Mr. Speaker, I rise to speak in favour of Motion No. 465, moved by the member for Humber—St. Barbe—Baie Verte.
Members of the House should realize that this motion is actually motivated by events that happened in Newfoundland during Christmas, 2007 and again in central Canada during reading week in 2008. In both cases Canada's airlines were flying full airplanes during a peak travel period. Indeed, in both cases severe storms closed major airports and resulted in hundreds and hundreds of flight cancellations. Because of the huge numbers of people travelling, the airlines had real trouble finding empty seats on other flights in order to accommodate the passengers from the cancelled flights. In some cases the airlines actually removed luggage from their airplanes in order to be able to carry as many extra passengers as possible. In another case one of the airlines actually added three extra wide-body jets for flights to one destination in a desperate effort to clear the backlog.
No jurisdiction anywhere has passed legislation that would force airlines to operate in a storm, or to bump paying passengers in order to accommodate other paying passengers from a weather cancelled flight.
This motion proposes a Canadian airline passenger bill of rights based either on the European model or U.S. legislation that has been proposed.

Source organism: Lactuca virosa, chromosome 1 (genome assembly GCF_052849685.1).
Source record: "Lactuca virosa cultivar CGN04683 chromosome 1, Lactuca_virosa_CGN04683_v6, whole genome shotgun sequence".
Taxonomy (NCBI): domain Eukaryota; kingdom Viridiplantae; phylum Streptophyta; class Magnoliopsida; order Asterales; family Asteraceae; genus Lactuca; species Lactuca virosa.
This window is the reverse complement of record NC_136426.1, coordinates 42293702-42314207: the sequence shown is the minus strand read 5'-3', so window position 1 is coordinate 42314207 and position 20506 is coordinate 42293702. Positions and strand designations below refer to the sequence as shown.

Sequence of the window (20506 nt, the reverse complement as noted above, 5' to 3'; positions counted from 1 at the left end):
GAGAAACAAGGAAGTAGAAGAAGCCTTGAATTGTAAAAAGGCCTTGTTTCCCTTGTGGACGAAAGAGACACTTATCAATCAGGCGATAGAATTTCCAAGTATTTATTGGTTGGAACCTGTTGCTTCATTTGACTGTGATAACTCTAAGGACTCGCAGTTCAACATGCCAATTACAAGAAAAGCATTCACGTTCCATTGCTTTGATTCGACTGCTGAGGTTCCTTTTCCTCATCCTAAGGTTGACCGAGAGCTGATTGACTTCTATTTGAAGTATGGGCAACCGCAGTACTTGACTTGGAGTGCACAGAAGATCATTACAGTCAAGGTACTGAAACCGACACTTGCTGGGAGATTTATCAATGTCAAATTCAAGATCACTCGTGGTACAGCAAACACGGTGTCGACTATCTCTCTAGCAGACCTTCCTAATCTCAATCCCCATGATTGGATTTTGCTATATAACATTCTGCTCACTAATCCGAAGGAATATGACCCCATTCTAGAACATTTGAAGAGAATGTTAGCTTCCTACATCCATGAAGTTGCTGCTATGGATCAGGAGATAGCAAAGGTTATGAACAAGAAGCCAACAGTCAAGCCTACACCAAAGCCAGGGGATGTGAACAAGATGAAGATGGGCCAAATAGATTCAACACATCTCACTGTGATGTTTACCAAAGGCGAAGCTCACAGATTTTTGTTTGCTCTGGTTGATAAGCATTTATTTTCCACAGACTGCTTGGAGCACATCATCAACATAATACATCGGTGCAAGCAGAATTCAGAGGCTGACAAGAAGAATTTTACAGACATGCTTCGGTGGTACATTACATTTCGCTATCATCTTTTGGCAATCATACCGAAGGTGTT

European regulation No. 261/2004 establishes common rules on compensation and assistance to passengers in the event of denied boarding and of cancellation or long delay of flights, and deals with the very concerns raised in this particular motion, and it has the force of law. I will refer to it as the European charter. It deals with denied boarding, delays and cancellations.
Curiously though, the European charter does not deal with luggage at all. In that sense it does not address one of the most significant complaints of the Newfoundlanders whose Christmas nightmares prompted Mayor Woodrow French and Mayor Graham Letto to call for this motion.
Furthermore, article 5(3) of the European charter takes away a passenger's right to compensation if the airline is forced to cancel a flight due to extraordinary circumstances which could not have been avoided even if all reasonable measures had been taken. Extraordinary circumstances clearly include weather conditions that are incompatible with the operation of the flight.
The European Directorate-General for Energy and Transport stresses the importance of flight safety in evaluating weather as an extraordinary circumstance. It states:
Weather conditions are by their nature unpredictable and it is not therefore possible to create an exhaustive list of the circumstances that may lead to weather related disruption. In evaluating an incident, [one] has to bear in mind that the safety of flight operations has to be the overarching priority and should therefore consider each incident on its own merits.